Starting a major Hollywood studio isn’t easy—but for a moment 20 years ago, Steven Spielberg, Jeffrey Katzenberg and David Geffen made it look that way.
On the March 27, 1995, cover of TIME, the three men, collectively known as SKG, posed together under the headline “The Players”; the Oscar-winning director, the record-industry legend and the executive had joined forces (and pooled cash) the year prior to create a company, DreamWorks, that had not yet actually produced anything. No matter! The trio all had sterling track records (Spielberg was coming off the double success of Jurassic Park and Schindler’s List in 1993) and the sheer brio of it made their coming-together newsworthy.
“I guarantee that, when their first film premieres, everyone will say, ‘This is it? This is what these three geniuses have come up with?’,” Tom Hanks, friend to all three men, said in Richard Corliss’ TIME cover story. But at the time, that was all in the future. What underpins TIME’s 1995 coverage of DreamWorks is a sense of just how rare it is for a new force to rise in a Hollywood governed by a set of old, ossified studios. DreamWorks obtained investments, Corliss wrote, based on the hope that it would be “the prototype plugged-in multimedia company of the new millennium.” That it ultimately spent about ten years as an independent entity, largely producing traditional, mid-budget films rather than creating synergistic, plugged-in entertainments is unsurprising in retrospect—but TIME’s in-the-moment exuberance is completely understandable. After all, a new studio is something rare, and something that’s only grown rarer.
SKG didn’t spur imitators among independent producers, which is hardly surprising. Few people with the assets to start a studio, and the trustworthiness to obtain an even bigger line of credit to bankroll it going forward, need the trouble that Corliss’ piece hinted was ahead for SKG. “At DreamWorks, Katzenberg is a man with a mission; the other two are in it for the fun, which could wear thin quickly,” he wrote. But it seems, from the outside, that the studio’s difficulties had less to do with any clash in motivations than with facts on the ground about how Hollywood was changing.
The past decade has been as fallow for the upstarts that have by-and-large failed to materialize as it’s been stressful for the specialty divisions of major studios: Paramount Vantage and Warner Bros.’ New Line have been absorbed into their parent companies. In a marketplace that’s more and more defined by tentpole franchise pictures, the degree of difficulty in building a studio based on mid-range films (like DreamWorks’s inaugural films, The Peacemaker and Amistad) has grown steeper. Independent operators in Hollywood have found the industry, of late, particularly inhospitable. A trio like SKG would be yet more novel today than they were in 1995—but they simply don’t exist.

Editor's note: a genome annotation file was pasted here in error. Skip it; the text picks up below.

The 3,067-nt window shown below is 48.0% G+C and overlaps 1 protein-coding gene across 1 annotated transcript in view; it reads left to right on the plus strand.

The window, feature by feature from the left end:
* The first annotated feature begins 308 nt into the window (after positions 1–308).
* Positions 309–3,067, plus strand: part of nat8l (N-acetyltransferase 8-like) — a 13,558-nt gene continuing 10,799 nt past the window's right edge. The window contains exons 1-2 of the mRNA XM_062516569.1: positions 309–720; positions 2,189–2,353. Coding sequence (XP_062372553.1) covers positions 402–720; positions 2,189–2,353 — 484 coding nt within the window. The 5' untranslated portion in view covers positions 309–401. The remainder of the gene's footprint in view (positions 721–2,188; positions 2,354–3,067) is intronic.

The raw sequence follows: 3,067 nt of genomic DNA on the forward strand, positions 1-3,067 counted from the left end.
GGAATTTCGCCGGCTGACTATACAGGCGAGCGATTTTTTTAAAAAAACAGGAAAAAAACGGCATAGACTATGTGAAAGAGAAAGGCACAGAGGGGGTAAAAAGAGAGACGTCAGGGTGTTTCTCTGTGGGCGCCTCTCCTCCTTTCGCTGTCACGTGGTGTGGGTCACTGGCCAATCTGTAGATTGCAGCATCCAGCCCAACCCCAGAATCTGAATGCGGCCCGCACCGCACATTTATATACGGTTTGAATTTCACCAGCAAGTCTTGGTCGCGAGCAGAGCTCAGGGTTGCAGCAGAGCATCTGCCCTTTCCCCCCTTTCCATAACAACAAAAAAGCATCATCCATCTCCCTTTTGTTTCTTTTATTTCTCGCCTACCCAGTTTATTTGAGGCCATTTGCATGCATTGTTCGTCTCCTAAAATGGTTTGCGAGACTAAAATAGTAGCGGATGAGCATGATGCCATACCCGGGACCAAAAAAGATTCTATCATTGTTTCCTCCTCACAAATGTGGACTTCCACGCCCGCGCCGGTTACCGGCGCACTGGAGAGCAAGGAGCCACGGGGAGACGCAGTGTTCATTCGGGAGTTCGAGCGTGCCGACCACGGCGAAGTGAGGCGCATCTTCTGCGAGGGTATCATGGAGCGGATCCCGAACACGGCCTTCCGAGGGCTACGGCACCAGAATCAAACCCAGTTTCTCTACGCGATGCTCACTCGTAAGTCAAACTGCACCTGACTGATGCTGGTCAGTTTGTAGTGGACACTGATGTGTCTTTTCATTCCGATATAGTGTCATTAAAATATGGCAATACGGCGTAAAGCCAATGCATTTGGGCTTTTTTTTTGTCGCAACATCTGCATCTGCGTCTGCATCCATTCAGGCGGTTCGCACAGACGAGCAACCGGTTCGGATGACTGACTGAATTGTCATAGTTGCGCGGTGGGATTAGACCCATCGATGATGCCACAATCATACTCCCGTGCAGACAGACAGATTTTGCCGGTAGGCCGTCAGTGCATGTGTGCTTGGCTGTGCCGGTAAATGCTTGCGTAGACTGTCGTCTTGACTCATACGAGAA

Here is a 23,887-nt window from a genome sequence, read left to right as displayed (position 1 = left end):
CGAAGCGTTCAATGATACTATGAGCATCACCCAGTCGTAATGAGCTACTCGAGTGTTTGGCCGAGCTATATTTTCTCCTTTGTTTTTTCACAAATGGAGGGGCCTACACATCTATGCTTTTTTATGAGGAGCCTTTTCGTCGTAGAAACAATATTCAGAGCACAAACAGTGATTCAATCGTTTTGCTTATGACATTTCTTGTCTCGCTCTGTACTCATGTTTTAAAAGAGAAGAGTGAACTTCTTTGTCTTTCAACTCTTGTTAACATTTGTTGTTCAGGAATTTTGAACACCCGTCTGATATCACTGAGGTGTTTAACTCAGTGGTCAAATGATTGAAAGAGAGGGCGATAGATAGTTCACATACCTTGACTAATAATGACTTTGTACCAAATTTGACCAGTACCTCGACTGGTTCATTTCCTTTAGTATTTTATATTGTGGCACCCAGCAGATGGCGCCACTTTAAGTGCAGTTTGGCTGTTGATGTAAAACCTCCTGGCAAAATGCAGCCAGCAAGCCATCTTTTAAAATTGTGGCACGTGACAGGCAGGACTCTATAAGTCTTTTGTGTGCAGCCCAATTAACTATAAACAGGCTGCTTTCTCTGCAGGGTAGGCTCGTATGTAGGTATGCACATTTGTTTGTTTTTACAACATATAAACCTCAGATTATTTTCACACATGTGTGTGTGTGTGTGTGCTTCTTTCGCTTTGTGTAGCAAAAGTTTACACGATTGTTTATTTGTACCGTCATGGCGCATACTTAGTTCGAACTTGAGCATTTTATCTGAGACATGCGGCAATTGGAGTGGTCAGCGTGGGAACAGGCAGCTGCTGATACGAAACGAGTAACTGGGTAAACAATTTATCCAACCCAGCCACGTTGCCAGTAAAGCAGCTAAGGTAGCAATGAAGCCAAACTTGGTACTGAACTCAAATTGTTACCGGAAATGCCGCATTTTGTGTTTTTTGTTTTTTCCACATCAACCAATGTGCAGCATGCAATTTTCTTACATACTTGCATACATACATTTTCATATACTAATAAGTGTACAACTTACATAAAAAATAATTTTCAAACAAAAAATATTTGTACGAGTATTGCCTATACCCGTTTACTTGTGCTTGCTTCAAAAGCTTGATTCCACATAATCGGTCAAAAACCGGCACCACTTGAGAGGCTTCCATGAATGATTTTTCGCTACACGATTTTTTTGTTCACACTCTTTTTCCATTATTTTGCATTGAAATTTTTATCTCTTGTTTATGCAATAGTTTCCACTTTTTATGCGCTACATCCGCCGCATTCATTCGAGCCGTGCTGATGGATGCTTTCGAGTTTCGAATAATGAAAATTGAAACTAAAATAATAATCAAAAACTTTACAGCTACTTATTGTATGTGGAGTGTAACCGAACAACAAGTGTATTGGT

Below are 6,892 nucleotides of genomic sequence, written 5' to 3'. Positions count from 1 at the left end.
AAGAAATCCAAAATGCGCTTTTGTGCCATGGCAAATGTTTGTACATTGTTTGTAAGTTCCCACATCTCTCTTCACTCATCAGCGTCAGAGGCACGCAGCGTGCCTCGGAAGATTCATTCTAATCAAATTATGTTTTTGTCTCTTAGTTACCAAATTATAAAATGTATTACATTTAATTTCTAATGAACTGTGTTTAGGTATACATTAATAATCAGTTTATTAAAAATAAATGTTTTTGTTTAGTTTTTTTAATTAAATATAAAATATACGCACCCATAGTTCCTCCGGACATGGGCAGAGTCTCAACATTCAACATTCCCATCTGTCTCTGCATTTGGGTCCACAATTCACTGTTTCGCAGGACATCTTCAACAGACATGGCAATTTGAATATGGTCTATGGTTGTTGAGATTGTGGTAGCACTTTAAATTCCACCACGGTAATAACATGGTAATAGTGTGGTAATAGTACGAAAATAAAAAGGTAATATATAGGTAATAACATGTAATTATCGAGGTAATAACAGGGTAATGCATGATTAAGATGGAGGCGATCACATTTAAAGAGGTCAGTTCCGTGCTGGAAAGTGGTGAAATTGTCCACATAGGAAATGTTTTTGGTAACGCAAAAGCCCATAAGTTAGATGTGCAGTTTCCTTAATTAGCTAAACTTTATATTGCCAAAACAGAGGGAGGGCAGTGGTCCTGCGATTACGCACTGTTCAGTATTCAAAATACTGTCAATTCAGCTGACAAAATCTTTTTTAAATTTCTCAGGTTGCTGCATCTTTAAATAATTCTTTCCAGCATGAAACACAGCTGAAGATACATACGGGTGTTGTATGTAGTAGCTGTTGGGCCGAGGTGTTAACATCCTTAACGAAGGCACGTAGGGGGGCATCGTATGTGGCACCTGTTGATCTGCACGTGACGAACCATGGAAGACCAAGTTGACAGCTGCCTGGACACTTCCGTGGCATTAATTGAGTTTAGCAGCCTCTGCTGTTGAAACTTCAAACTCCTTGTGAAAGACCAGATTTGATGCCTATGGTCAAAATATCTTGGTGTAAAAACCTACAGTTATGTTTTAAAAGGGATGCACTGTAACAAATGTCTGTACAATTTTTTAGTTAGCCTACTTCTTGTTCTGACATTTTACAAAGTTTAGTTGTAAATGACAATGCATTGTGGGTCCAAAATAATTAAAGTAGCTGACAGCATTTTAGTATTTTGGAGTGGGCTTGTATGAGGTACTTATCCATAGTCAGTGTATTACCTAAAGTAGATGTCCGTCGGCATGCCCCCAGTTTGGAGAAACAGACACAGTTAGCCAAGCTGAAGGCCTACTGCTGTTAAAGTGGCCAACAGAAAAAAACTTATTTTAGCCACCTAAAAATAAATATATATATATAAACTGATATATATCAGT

In late 2005, a bit more than a decade after their TIME cover, DreamWorks was sold by its founders to the media conglomerate Viacom, which also owned Paramount Pictures. The onetime new kid on the block was now effectively shackled to the epitome of the Hollywood establishment. They’d had several hits, including the animated Shrek franchise, but plenty of bad press as well; it turns out running a company in the present tense was more difficult than attracting positive press for future prospects.
“No one doubted the artistic talent at DreamWorks SKG when it was launched in 1994 amid hype befitting its superstar founders,” TIME noted some months before the sale, after an attempt to take the company’s animation division public failed miserably and DVD sales of Shrek 2 were wildly miscalculated. “Overlooked in the face of such Tinseltown royalty, though, was that none were proven CEOs.” It turned out that the trio’s $1 billion initial assets for the company were “perhaps a fifth of what was needed.” DreamWorks still had high hopes for the animated films that lay ahead, but TIME accurately predicted that Fox, Sony and Disney, all legacy media companies with long histories, would come roaring into that space as competitors; this year, DreamWorks Animation laid off 500 employees.
These days, the model for an independent producer is Megan Ellison, the 29-year-old heir to billionaire tech executive Larry Ellison. Her Annapurna Pictures finances movies that are risky (Zero Dark Thirty, Her, Spring Breakers) rather than Spielberg’s straight-over-the-plate commercial pictures. She can afford not to be a good CEO. Spielberg and company could not. Their 1995 spotlight on TIME’s cover represents a fleeting moment of possibility before the ground shifted.
Read the full 1995 cover story, here in the TIME Vault: Hey, Let’s Put On a Show!